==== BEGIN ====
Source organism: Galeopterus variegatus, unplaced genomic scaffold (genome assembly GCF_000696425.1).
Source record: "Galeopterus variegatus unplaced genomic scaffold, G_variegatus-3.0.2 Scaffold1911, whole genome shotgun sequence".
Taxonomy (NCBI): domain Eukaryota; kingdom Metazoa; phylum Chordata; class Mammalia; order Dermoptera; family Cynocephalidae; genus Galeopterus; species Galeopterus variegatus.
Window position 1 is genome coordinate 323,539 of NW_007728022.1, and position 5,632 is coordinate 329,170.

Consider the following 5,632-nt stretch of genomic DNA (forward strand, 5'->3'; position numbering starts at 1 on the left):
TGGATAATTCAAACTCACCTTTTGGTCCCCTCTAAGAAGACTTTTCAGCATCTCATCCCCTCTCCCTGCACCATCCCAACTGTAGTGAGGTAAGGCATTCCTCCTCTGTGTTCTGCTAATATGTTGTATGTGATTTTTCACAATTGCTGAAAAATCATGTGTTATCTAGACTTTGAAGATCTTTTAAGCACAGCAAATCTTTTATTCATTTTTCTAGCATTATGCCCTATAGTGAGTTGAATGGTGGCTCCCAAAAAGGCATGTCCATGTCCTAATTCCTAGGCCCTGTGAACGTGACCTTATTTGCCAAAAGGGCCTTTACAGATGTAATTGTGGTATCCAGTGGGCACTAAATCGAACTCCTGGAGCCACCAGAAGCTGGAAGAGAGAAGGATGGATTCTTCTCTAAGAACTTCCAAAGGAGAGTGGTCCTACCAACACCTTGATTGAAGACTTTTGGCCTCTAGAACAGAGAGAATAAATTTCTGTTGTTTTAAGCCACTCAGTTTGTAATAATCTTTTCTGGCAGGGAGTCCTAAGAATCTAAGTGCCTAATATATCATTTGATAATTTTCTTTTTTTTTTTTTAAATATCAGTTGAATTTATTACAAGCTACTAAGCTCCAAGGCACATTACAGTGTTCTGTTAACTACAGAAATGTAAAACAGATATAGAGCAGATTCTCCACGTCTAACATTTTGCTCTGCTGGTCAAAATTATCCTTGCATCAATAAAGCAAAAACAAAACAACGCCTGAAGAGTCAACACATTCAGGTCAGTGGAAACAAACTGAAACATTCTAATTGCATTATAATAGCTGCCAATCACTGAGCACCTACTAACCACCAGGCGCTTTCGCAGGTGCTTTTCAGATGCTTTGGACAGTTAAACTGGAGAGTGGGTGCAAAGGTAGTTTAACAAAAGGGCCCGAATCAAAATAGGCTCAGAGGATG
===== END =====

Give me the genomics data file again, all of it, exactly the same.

Source organism: Galeopterus variegatus, unplaced genomic scaffold (genome assembly GCF_000696425.1).
Source record: "Galeopterus variegatus unplaced genomic scaffold, G_variegatus-3.0.2 Scaffold1911, whole genome shotgun sequence".
Taxonomy (NCBI): domain Eukaryota; kingdom Metazoa; phylum Chordata; class Mammalia; order Dermoptera; family Cynocephalidae; genus Galeopterus; species Galeopterus variegatus.
Window position 1 is genome coordinate 323,539 of NW_007728022.1, and position 5,632 is coordinate 329,170.

Consider the following 5,632-nt stretch of genomic DNA (forward strand, 5'->3'; position numbering starts at 1 on the left):
TGGATAATTCAAACTCACCTTTTGGTCCCCTCTAAGAAGACTTTTCAGCATCTCATCCCCTCTCCCTGCACCATCCCAACTGTAGTGAGGTAAGGCATTCCTCCTCTGTGTTCTGCTAATATGTTGTATGTGATTTTTCACAATTGCTGAAAAATCATGTGTTATCTAGACTTTGAAGATCTTTTAAGCACAGCAAATCTTTTATTCATTTTTCTAGCATTATGCCCTATAGTGAGTTGAATGGTGGCTCCCAAAAAGGCATGTCCATGTCCTAATTCCTAGGCCCTGTGAACGTGACCTTATTTGCCAAAAGGGCCTTTACAGATGTAATTGTGGTATCCAGTGGGCACTAAATCGAACTCCTGGAGCCACCAGAAGCTGGAAGAGAGAAGGATGGATTCTTCTCTAAGAACTTCCAAAGGAGAGTGGTCCTACCAACACCTTGATTGAAGACTTTTGGCCTCTAGAACAGAGAGAATAAATTTCTGTTGTTTTAAGCCACTCAGTTTGTAATAATCTTTTCTGGCAGGGAGTCCTAAGAATCTAAGTGCCTAATATATCATTTGATAATTTTCTTTTTTTTTTTTTAAATATCAGTTGAATTTATTACAAGCTACTAAGCTCCAAGGCACATTACAGTGTTCTGTTAACTACAGAAATGTAAAACAGATATAGAGCAGATTCTCCACGTCTAACATTTTGCTCTGCTGGTCAAAATTATCCTTGCATCAATAAAGCAAAAACAAAACAACGCCTGAAGAGTCAACACATTCAGGTCAGTGGAAACAAACTGAAACATTCTAATTGCATTATAATAGCTGCCAATCACTGAGCACCTACTAACCACCAGGCGCTTTCGCAGGTGCTTTTCAGATGCTTTGGACAGTTAAACTGGAGAGTGGGTGCAAAGGTAGTTTAACAAAAGGGCCCGAATCAAAATAGGCTCAGAGGATG